Natural Family Planning: A Scientist’s Work on Breastfeeding

H.William Taylor, PhD, was a regional field director in the West for our NFP organization in the 1970s.  Later he published several research papers concerning breastfeeding patterns and amenorrhea.  His wife Donna was also involved in the research.

His dissertation in 1989 was titled Effect of Nursing Pattern on Postpartum Anovulatory Interval. (University of California, Davis)  He concluded that supplementation, scheduling the breastfeeding and episodes of mother-baby separation all “increase the mother’s chance of ovulating after childbirth.”  “These mothering practices limit the amount of physical contact at the breast, thereby allowing the mother’s reproductive system to escape from the normal inhibitory effect of natural, unsupplemented breastfeeding” (p.126).

Following are some of Dr. Taylor’s other statements about breastfeeding and its effect upon the reproductive system.

“Nighttime nursing may prove to be more critical than daytime nursing for the maintenance of the postpartum anovulatory state” (p. 130).     Mothers who get up at night to nurse and then put the baby in a crib “may be behaving so as to hasten the return of her ovulatory cycles” (p.7).

The frequency of nursing is important for natural amenorrhea.  “When matched for daily nursing duration, mothers with an intermittent (short, frequent bouts) nursing pattern were found to experience an anovulatory interval more extended than that experienced by mothers with a more dosed (lengthy, infrequent bouts) nursing pattern.” (p. 120).

Dr. Taylor published his research on the breastfeeding and amenorrhea several times.  About one study he wrote me saying,  “When we eliminated [from our statistics] mothers who returned to work outside the home, did not let their baby sleep with them at night, introduced solids before six months and nursed less than a median of 9 times a day in the first three months, we ended up with a group that might be said to follow the natural mothering norm.  For these 55 mothers the median wait to their first menses was 15.9 months” (personal letter, 1998).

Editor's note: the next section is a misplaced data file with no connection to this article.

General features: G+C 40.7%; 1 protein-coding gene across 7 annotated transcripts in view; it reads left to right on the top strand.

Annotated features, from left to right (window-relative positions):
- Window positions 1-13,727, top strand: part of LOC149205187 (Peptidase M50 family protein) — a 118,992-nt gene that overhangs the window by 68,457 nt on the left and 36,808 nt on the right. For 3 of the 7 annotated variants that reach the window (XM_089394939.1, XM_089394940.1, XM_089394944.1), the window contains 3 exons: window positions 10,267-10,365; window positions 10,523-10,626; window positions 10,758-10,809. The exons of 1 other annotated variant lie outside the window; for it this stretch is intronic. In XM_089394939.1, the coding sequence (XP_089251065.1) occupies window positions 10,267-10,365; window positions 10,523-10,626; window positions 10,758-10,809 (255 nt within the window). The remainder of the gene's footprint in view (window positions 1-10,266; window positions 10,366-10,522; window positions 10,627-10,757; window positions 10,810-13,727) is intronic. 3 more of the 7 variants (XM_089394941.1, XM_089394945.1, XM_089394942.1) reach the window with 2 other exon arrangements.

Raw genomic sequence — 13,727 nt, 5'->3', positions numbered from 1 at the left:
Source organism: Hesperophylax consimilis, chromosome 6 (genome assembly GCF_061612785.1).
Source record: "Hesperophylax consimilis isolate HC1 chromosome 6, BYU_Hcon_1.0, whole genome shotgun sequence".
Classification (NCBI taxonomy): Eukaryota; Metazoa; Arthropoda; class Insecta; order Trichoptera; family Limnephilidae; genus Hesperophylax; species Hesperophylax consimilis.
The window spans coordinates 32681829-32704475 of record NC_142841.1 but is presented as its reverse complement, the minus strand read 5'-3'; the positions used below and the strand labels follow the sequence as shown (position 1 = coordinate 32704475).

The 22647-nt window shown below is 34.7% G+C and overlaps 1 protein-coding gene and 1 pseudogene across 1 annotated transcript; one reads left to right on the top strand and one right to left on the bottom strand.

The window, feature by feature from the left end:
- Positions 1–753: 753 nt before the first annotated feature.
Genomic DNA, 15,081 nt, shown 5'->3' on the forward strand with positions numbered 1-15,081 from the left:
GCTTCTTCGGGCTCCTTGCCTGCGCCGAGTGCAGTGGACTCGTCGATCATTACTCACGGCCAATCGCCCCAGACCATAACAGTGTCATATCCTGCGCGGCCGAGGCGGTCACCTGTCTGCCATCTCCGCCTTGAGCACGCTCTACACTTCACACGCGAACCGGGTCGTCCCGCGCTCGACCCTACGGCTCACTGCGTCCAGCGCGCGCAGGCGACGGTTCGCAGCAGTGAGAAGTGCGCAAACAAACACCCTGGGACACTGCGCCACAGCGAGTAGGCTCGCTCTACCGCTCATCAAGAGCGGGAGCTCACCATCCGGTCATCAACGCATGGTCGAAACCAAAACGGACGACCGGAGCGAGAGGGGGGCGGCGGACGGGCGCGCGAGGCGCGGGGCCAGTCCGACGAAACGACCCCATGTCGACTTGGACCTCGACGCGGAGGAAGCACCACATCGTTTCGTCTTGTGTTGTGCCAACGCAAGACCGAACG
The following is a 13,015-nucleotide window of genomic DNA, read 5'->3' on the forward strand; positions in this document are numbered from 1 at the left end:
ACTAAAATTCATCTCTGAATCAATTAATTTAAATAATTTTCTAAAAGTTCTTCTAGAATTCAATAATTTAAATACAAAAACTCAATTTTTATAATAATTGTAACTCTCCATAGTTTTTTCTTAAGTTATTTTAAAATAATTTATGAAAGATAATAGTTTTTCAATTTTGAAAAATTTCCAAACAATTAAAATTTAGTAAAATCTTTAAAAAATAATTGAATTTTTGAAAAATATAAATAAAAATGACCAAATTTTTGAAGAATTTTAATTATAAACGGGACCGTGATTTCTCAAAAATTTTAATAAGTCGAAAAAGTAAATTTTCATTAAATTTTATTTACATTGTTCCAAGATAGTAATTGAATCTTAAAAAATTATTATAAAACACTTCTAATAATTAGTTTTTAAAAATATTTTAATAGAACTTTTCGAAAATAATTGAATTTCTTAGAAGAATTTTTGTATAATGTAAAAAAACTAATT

Mothers in this study found that when they breastfed for the baby they gained “the side benefit of freedom from menstruation” (p.47).

Dr. Taylor emphasizes that “the fertility-suppression of lactation may be explained by the pattern of nursing when considered within the context of a complex of mothering behaviors” (p. 95).

Those mothering behaviors are also part of the Seven Standards of Ecological Breastfeeding.  Each Standard is associated with a maternal behavior that keeps the baby close to the mother and thus facilitates frequent baby-initiated suckling.  Therefore, these Standards are associated with natural infertility after childbirth.  The Standards also provide optimal health benefits to both mother and baby.

Sheila Kippley
The Seven Standards of Ecological Breastfeeding (What every woman needs to know about breastfeeding and spacing babies.)

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